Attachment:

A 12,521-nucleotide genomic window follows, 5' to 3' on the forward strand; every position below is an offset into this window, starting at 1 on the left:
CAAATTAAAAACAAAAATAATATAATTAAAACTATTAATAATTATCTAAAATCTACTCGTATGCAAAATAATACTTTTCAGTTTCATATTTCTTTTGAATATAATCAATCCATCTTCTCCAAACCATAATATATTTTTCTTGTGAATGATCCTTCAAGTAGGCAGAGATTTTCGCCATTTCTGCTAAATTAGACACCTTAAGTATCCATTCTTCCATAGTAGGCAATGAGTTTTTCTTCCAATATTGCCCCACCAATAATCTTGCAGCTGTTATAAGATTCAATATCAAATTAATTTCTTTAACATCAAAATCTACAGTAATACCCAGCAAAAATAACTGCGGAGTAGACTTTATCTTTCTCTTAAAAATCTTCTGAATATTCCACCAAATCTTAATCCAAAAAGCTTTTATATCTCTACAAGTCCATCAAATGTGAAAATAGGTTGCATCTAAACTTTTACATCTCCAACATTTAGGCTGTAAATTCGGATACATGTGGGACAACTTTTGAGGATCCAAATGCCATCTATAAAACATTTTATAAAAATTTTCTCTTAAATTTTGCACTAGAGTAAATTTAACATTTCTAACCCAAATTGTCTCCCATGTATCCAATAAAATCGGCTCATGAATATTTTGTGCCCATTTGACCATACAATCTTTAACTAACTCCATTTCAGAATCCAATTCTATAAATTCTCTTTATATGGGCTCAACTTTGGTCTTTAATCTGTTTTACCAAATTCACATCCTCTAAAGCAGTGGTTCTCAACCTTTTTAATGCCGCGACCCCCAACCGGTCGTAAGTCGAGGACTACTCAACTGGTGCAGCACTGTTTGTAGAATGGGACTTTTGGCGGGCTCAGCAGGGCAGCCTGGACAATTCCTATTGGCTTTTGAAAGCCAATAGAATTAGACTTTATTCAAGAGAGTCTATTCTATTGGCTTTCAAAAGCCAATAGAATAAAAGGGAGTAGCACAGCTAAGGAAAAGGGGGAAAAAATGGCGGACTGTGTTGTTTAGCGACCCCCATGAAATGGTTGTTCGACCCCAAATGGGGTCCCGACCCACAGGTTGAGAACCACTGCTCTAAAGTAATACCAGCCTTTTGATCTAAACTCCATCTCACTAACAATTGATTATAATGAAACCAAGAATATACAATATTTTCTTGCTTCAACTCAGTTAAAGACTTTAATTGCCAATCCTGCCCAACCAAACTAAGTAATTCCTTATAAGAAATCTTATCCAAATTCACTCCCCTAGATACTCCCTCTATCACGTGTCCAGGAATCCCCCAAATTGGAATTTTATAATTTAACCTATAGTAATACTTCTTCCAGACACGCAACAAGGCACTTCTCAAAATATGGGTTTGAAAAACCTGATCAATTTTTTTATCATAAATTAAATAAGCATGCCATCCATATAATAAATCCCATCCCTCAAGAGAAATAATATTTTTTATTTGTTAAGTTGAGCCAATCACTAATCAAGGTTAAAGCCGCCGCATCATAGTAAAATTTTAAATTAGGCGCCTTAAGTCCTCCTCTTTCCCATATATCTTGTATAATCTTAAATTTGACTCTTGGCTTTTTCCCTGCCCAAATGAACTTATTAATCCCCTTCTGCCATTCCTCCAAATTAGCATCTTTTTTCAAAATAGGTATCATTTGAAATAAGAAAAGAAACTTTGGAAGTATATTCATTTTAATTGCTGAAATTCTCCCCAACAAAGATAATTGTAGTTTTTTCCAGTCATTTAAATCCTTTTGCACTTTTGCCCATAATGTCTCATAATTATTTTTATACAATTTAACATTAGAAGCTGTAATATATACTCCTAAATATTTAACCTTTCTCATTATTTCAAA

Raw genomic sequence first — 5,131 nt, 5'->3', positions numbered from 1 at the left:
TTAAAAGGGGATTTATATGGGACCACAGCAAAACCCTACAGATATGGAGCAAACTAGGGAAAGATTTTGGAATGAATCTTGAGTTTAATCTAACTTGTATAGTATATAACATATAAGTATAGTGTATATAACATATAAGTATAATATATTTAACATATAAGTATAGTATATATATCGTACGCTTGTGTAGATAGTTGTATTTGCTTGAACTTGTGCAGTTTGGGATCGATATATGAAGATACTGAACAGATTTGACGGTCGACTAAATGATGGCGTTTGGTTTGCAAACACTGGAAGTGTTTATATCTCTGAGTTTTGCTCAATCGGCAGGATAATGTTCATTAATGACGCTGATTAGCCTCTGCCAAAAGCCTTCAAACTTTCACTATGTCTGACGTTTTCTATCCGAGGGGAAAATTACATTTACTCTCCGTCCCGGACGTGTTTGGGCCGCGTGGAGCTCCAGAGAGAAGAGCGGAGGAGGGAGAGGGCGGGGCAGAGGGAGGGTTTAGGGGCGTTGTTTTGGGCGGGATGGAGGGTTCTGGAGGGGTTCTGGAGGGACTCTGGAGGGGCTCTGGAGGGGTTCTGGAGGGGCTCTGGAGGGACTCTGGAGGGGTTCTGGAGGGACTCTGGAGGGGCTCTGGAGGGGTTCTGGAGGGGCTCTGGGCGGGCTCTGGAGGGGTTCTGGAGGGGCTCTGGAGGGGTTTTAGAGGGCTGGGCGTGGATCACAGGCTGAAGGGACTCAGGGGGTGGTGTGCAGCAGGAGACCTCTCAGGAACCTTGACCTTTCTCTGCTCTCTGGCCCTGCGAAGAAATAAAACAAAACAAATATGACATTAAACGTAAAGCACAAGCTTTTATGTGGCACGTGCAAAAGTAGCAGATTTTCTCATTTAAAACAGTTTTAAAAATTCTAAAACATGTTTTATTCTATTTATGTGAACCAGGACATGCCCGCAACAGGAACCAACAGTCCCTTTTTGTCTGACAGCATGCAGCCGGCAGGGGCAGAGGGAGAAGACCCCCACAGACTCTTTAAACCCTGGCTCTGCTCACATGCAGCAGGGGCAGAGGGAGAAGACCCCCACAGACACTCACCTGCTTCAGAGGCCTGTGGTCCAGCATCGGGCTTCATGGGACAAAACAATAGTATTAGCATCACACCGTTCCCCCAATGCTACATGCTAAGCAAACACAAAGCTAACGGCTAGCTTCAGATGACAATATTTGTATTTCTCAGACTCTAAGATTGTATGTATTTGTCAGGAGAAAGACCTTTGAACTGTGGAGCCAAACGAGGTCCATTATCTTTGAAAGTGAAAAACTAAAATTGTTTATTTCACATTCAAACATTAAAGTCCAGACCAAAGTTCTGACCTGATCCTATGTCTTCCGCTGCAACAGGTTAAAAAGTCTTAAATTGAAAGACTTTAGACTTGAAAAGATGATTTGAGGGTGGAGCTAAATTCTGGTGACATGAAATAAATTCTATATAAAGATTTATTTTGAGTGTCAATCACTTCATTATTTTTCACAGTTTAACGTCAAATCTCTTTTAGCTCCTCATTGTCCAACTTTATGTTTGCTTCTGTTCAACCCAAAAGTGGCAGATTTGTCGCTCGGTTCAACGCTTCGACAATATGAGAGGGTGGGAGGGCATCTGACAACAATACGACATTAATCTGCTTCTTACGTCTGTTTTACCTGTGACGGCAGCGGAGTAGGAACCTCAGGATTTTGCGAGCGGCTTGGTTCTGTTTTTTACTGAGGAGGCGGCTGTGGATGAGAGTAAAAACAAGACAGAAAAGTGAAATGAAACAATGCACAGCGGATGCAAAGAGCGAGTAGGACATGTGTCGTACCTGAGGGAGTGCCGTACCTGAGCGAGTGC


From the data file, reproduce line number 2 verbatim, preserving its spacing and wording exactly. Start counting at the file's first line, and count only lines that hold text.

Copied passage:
CAAATTAAAAACAAAAATAATATAATTAAAACTATTAATAATTATCTAAAATCTACTCGTATGCAAAATAATACTTTTCAGTTTCATATTTCTTTTGAATATAATCAATCCATCTTCTCCAAACCATAATATATTTTTCTTGTGAATGATCCTTCAAGTAGGCAGAGATTTTCGCCATTTCTGCTAAATTAGACACCTTAAGTATCCATTCTTCCATAGTAGGCAATGAGTTTTTCTTCCAATATTGCCCCACCAATAATCTTGCAGCTGTTATAAGATTCAATATCAAATTAATTTCTTTAACATCAAAATCTACAGTAATACCCAGCAAAAATAACTGCGGAGTAGACTTTATCTTTCTCTTAAAAATCTTCTGAATATTCCACCAAATCTTAATCCAAAAAGCTTTTATATCTCTACAAGTCCATCAAATGTGAAAATAGGTTGCATCTAAACTTTTACATCTCCAACATTTAGGCTGTAAATTCGGATACATGTGGGACAACTTTTGAGGATCCAAATGCCATCTATAAAACATTTTATAAAAATTTTCTCTTAAATTTTGCACTAGAGTAAATTTAACATTTCTAACCCAAATTGTCTCCCATGTATCCAATAAAATCGGCTCATGAATATTTTGTGCCCATTTGACCATACAATCTTTAACTAACTCCATTTCAGAATCCAATTCTATAAATTCTCTTTATATGGGCTCAACTTTGGTCTTTAATCTGTTTTACCAAATTCACATCCTCTAAAGCAGTGGTTCTCAACCTTTTTAATGCCGCGACCCCCAACCGGTCGTAAGTCGAGGACTACTCAACTGGTGCAGCACTGTTTGTAGAATGGGACTTTTGGCGGGCTCAGCAGGGCAGCCTGGACAATTCCTATTGGCTTTTGAAAGCCAATAGAATTAGACTTTATTCAAGAGAGTCTATTCTATTGGCTTTCAAAAGCCAATAGAATAAAAGGGAGTAGCACAGCTAAGGAAAAGGGGGAAAAAATGGCGGACTGTGTTGTTTAGCGACCCCCATGAAATGGTTGTTCGACCCCAAATGGGGTCCCGACCCACAGGTTGAGAACCACTGCTCTAAAGTAATACCAGCCTTTTGATCTAAACTCCATCTCACTAACAATTGATTATAATGAAACCAAGAATATACAATATTTTCTTGCTTCAACTCAGTTAAAGACTTTAATTGCCAATCCTGCCCAACCAAACTAAGTAATTCCTTATAAGAAATCTTATCCAAATTCACTCCCCTAGATACTCCCTCTATCACGTGTCCAGGAATCCCCCAAATTGGAATTTTATAATTTAACCTATAGTAATACTTCTTCCAGACACGCAACAAGGCACTTCTCAAAATATGGGTTTGAAAAACCTGATCAATTTTTTTATCATAAATTAAATAAGCATGCCATCCATATAATAAATCCCATCCCTCAAGAGAAATAATATTTTTTATTTGTTAAGTTGAGCCAATCACTAATCAAGGTTAAAGCCGCCGCATCATAGTAAAATTTTAAATTAGGCGCCTTAAGTCCTCCTCTTTCCCATATATCTTGTATAATCTTAAATTTGACTCTTGGCTTTTTCCCTGCCCAAATGAACTTATTAATCCCCTTCTGCCATTCCTCCAAATTAGCATCTTTTTTCAAAATAGGTATCATTTGAAATAAGAAAAGAAACTTTGGAAGTATATTCATTTTAATTGCTGAAATTCTCCCCAACAAAGATAATTGTAGTTTTTTCCAGTCATTTAAATCCTTTTGCACTTTTGCCCATAATGTCTCATAATTATTTTTATACAATTTAACATTAGAAGCTGTAATATATACTCCTAAATATTTAACCTTTCTCATTATTTCAAA